Loss of functionality of muscles in any part of the body, when the messages between muscles and brain are disrupted, is known as Paralysis. Damage in the nervous system, especially spinal cord causes paralysis. Other major factors are trauma with nerve injuries, stroke, poliomyelitis, peripheral neuropathy and cerebral palsy.
Symptoms of Paralysis:
Paralysis is classified in several different ways. i.e. it can be generalized, affecting wider portion or can also be localized, affecting some particular parts of our body.
Localized paralysis: Examples
- Facial Paralysis – this is generally restricted to one side of face
- Paralysis of hands
- Paralysis of vocal cords
Generalized paralysis: Examples
- Monoplegia: Paralysis of 1 limb
- Hemiplegia: Paralysis of leg and arm on 1 side of our body
- Paraplegia: Paralysis of both legs and sometimes pelvis along with some portion of lower body
- Tetraplegia: This is also called quadriplegia. Paralysis of both arms and legs
Temporary and Permanent paralysis
Paralysis can be either temporary or permanent. Bell’s Palsy is a relatively common factor of temporary paralysis that leads to paralysis of the face. Sometimes the paralysis occurring due to stroke can also be a temporary one. Paralysis led by serious injuries like the severe injury of the spine, is generally permanent.
Levels of injury of spinal cord
While assessing the intensity of spinal cord injury, it is usually a case of identifying where on the spine has the injury been inflicted and how worse the relevant muscles and nerves have been hurt.
Spinal cord is evaluated by the use of a number and lettering system which is based on vertebrae (i.e. the disc shaped bones which assist in supporting the neck and spine)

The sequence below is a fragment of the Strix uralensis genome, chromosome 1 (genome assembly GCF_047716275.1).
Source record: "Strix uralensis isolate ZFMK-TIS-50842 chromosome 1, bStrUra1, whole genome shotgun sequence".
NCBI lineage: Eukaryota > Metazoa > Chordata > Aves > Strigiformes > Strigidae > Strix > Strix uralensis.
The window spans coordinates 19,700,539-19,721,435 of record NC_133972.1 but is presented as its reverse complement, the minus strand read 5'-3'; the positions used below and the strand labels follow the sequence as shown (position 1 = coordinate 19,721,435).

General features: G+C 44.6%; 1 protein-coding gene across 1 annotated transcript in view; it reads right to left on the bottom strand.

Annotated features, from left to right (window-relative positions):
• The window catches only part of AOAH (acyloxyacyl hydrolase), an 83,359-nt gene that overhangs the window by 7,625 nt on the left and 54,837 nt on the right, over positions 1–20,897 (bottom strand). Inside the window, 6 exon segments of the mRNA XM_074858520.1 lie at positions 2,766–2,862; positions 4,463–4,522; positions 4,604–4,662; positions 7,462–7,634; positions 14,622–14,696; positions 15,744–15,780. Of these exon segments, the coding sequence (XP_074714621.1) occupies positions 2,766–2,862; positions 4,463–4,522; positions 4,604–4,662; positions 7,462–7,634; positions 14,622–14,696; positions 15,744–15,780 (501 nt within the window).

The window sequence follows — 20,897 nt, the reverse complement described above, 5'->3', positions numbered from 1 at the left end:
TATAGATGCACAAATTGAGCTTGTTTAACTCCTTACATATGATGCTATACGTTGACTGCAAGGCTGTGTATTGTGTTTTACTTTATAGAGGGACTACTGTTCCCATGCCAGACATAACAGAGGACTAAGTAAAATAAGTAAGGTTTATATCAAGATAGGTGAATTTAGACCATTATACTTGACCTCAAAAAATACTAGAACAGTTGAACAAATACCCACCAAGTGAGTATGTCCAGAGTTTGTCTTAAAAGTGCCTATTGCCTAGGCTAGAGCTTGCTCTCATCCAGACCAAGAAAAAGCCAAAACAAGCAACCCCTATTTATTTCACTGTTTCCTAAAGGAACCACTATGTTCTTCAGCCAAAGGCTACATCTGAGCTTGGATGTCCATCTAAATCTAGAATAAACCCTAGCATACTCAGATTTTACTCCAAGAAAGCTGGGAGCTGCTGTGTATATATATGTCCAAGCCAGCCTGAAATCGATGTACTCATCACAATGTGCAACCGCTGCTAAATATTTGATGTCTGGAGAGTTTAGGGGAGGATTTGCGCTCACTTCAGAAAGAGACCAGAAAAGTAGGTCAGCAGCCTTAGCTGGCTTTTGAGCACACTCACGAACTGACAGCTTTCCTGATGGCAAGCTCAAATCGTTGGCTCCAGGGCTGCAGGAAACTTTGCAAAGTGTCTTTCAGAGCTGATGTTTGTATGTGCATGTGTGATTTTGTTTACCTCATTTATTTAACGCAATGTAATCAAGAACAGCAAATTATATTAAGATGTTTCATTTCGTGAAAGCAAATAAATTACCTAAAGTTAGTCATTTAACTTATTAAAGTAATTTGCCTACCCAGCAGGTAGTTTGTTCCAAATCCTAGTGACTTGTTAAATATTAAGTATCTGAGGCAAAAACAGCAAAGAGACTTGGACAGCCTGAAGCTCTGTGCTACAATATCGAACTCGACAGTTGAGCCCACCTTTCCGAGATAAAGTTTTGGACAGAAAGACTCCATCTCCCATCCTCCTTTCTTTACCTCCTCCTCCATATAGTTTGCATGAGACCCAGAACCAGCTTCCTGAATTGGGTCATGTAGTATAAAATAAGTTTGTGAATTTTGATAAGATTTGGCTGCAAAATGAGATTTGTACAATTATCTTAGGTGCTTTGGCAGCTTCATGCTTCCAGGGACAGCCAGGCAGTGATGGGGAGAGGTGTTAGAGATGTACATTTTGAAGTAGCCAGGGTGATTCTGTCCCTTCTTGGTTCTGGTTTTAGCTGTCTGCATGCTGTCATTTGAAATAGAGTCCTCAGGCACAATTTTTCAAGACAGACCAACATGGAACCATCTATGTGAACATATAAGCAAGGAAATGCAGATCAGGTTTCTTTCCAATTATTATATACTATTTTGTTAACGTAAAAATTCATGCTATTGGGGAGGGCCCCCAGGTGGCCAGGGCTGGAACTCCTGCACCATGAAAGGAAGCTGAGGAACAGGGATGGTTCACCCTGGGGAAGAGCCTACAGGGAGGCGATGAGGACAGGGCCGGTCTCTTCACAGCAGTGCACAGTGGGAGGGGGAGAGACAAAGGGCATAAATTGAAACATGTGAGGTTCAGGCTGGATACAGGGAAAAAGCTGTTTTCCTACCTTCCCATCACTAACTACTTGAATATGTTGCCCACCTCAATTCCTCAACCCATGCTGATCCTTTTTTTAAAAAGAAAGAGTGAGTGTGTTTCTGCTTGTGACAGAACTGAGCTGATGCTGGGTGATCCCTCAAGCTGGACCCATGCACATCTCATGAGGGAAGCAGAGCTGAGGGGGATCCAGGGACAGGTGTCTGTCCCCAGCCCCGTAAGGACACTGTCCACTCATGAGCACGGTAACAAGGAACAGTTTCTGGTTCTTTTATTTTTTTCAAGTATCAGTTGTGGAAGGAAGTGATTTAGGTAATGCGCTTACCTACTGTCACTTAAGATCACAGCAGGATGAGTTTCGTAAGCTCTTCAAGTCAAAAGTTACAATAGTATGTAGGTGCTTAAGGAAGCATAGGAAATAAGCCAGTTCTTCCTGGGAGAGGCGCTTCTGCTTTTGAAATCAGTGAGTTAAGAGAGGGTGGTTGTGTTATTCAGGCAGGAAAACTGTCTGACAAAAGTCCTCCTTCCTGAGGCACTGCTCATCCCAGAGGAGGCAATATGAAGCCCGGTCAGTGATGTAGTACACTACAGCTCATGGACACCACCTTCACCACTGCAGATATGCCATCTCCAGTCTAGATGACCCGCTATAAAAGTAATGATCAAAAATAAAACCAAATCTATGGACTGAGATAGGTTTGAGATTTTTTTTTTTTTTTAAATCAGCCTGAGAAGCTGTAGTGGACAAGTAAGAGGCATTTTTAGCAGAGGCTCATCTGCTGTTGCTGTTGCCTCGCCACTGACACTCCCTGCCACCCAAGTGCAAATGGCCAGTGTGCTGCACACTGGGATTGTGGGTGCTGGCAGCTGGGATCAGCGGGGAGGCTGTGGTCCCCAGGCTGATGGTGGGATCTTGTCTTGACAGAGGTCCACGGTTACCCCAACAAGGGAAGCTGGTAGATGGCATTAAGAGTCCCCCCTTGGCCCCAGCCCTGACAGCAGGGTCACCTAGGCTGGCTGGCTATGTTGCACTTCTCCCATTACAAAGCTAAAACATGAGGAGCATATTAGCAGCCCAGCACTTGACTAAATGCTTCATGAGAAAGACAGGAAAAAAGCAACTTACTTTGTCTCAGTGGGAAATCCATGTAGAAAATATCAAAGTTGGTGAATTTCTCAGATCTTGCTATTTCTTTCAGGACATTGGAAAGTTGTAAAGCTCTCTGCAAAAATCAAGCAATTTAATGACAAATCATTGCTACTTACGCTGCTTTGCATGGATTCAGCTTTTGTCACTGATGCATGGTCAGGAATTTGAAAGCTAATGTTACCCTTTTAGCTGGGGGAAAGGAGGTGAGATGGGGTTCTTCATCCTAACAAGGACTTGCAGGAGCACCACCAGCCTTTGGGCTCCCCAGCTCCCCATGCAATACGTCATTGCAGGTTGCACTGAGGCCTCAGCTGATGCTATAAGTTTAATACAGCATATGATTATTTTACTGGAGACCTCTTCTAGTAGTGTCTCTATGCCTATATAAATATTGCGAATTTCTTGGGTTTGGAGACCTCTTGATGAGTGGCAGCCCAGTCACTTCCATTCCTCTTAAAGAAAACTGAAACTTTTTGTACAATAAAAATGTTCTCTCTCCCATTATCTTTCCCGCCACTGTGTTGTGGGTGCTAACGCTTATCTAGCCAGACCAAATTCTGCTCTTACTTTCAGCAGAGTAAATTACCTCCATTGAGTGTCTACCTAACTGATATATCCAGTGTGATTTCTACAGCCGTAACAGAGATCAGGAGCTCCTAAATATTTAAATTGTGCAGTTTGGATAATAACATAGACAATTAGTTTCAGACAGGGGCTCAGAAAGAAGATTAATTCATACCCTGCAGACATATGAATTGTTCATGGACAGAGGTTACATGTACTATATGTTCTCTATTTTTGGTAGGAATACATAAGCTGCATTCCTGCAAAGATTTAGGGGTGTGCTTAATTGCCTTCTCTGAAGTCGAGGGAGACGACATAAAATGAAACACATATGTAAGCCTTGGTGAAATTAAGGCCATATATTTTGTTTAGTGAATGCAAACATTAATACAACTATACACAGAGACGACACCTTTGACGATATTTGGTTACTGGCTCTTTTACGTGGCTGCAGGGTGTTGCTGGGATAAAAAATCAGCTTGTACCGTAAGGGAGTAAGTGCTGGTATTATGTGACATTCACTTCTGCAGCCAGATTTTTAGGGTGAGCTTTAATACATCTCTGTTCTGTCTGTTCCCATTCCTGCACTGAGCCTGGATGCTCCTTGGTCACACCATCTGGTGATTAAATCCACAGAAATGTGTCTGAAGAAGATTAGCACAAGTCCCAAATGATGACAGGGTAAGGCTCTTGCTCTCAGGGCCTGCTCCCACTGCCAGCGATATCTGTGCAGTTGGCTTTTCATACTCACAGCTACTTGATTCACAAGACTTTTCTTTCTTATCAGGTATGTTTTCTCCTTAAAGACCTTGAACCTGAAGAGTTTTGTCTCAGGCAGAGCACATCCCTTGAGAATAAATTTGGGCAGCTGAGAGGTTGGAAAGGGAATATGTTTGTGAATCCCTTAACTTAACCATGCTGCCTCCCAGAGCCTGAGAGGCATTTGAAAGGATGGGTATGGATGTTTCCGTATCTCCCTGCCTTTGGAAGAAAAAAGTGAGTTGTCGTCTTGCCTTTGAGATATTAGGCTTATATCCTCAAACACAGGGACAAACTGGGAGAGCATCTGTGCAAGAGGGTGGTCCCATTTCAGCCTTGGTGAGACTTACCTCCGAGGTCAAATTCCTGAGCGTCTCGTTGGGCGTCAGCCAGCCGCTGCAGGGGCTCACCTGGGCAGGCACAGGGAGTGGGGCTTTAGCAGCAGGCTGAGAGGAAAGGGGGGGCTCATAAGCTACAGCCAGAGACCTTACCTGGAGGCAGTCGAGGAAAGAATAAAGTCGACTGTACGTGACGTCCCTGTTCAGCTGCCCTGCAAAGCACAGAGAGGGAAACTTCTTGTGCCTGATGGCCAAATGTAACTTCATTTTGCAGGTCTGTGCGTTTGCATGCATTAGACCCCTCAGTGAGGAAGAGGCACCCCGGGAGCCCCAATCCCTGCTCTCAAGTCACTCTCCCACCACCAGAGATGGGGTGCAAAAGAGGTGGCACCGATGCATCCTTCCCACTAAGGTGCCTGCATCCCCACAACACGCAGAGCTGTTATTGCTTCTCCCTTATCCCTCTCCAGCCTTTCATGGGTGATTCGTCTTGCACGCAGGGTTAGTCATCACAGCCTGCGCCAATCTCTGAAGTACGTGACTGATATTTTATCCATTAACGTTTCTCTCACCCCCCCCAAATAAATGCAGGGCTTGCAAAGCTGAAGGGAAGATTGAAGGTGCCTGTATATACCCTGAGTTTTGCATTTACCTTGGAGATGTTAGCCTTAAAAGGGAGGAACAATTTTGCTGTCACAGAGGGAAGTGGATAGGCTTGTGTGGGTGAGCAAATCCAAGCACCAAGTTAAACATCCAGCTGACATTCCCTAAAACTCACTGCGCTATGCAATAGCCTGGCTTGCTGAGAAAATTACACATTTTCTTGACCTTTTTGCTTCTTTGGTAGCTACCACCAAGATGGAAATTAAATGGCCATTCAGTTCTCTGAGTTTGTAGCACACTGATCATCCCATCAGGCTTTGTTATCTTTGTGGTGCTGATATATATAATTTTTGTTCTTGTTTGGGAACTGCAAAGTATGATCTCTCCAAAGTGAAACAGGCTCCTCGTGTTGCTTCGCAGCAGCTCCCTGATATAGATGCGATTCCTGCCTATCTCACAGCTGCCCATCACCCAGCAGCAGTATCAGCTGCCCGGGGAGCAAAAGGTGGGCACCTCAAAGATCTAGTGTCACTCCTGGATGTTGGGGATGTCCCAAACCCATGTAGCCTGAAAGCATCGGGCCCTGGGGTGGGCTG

A spine comprises of 24 vertebrae in total and consists of-
- Seven cervical vertebrae in neck: measured as C1 – C7
- 12 thoracic vertebrae in chest area: measured as T1 – T12
- Five lumbar vertebrae in your lower back: measured as L1 – L5
People with injury of spinal cord injury between C1 & C7 are more likely to develop paralysis of all 4 limbs known as tetraplegia
The extent of paralysis along with a subsequent decline in the functionality of muscles depends on the high degree of intensity of the injury. i.e.
- A person with a C1 – C4 injury of spinal cord has little or zero movements in his/her limbs and would probably be able to only move his head and possibly his shoulders – He will also require a ventilator for breathing
- People with C7 injury of spinal cord are able to move their elbows and may also have little movement of fingers.
- Patients with T2 – T12 injury of spinal cord have muscles functioning properly in upper half of body, however, no or little function in the limbs and they need wheelchairs
- Patients with L1 – L5 injury have limited mobility of hips, feet and knee, however, they are likely to need wheelchairs or other kinds of mobility aid, like a walking frame.